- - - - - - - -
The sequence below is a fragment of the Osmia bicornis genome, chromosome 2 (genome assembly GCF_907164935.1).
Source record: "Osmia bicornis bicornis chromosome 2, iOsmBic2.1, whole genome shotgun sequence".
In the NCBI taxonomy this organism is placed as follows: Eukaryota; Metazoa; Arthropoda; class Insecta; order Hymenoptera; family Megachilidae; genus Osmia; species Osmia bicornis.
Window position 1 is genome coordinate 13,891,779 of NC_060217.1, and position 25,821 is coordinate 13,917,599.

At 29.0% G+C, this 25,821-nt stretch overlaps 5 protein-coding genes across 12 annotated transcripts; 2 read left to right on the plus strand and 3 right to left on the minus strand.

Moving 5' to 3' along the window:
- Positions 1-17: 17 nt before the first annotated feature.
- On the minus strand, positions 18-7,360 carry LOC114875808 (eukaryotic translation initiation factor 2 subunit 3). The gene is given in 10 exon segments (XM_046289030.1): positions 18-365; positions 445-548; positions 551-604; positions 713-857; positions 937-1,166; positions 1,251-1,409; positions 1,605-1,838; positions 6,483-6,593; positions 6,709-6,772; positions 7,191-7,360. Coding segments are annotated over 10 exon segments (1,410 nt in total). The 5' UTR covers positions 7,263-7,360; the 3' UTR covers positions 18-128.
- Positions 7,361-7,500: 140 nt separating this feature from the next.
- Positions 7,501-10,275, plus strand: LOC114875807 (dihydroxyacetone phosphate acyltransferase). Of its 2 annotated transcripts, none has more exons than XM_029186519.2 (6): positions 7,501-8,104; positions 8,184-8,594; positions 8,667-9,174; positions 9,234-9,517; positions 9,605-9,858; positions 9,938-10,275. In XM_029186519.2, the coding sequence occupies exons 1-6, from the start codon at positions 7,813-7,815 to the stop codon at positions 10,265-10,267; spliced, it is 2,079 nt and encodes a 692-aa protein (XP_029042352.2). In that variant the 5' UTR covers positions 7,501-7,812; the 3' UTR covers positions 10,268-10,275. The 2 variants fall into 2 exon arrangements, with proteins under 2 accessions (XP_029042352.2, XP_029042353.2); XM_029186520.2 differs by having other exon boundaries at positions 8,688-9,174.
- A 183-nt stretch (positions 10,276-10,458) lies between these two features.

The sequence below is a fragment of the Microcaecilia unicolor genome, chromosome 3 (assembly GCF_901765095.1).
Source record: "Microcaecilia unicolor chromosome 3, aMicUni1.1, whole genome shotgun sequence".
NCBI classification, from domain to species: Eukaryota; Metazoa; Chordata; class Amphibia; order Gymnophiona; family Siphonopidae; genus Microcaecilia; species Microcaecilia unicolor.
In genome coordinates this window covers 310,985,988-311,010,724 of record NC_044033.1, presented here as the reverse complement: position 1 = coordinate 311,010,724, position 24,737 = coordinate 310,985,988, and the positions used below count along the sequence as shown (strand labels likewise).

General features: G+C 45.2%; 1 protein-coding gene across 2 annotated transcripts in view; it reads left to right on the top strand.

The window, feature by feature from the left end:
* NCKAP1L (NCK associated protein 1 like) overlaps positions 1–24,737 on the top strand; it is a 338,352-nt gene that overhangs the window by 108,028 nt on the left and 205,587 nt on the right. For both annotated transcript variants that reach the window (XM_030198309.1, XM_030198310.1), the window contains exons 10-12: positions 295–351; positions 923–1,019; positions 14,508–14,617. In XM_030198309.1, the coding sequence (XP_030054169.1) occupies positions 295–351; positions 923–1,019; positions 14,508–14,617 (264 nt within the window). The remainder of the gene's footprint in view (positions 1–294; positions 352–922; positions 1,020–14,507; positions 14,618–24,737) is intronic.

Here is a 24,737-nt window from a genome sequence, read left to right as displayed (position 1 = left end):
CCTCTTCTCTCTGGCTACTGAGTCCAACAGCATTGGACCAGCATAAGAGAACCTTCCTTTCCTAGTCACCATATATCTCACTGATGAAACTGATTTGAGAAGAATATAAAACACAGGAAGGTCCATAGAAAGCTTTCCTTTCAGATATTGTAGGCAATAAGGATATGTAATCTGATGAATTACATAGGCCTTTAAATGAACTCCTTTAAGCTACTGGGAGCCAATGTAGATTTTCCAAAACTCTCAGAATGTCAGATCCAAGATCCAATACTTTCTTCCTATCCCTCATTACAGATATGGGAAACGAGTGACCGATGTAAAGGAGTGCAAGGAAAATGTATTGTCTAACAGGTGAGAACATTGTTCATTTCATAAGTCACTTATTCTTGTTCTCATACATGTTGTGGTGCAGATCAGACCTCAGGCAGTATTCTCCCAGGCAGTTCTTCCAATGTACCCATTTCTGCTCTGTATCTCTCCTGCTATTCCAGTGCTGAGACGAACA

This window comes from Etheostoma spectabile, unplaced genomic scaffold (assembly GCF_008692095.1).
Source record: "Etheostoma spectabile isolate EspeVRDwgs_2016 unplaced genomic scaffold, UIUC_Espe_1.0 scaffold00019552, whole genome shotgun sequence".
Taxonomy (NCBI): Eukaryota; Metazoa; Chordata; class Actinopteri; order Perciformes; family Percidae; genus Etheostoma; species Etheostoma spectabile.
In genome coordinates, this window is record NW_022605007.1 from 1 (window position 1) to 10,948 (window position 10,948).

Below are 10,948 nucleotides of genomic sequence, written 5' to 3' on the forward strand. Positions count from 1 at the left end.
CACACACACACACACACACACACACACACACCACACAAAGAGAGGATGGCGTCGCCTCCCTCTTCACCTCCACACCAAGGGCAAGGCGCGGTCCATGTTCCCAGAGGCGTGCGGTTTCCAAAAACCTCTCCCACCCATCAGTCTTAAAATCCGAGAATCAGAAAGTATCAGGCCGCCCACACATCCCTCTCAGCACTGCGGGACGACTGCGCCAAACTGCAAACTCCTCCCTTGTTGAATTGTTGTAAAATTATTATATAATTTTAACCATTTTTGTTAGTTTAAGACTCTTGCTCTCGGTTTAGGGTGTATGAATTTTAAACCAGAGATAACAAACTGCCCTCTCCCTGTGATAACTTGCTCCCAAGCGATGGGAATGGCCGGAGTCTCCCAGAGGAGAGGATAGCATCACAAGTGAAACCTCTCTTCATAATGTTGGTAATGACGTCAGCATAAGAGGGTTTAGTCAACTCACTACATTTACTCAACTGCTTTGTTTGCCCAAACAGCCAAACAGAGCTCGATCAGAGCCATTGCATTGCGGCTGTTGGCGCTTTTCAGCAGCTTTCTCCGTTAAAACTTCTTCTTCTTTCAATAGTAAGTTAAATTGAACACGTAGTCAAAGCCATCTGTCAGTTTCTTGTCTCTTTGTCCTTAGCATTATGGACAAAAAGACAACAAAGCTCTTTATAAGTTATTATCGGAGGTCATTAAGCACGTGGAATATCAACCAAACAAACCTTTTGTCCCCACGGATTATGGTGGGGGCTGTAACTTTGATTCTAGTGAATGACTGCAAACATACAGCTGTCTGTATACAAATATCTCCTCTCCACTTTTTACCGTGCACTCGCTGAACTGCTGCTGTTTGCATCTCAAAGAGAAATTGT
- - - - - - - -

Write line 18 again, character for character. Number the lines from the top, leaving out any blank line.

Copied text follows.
* NCKAP1L (NCK associated protein 1 like) overlaps positions 1–24,737 on the top strand; it is a 338,352-nt gene that overhangs the window by 108,028 nt on the left and 205,587 nt on the right. For both annotated transcript variants that reach the window (XM_030198309.1, XM_030198310.1), the window contains exons 10-12: positions 295–351; positions 923–1,019; positions 14,508–14,617. In XM_030198309.1, the coding sequence (XP_030054169.1) occupies positions 295–351; positions 923–1,019; positions 14,508–14,617 (264 nt within the window). The remainder of the gene's footprint in view (positions 1–294; positions 352–922; positions 1,020–14,507; positions 14,618–24,737) is intronic.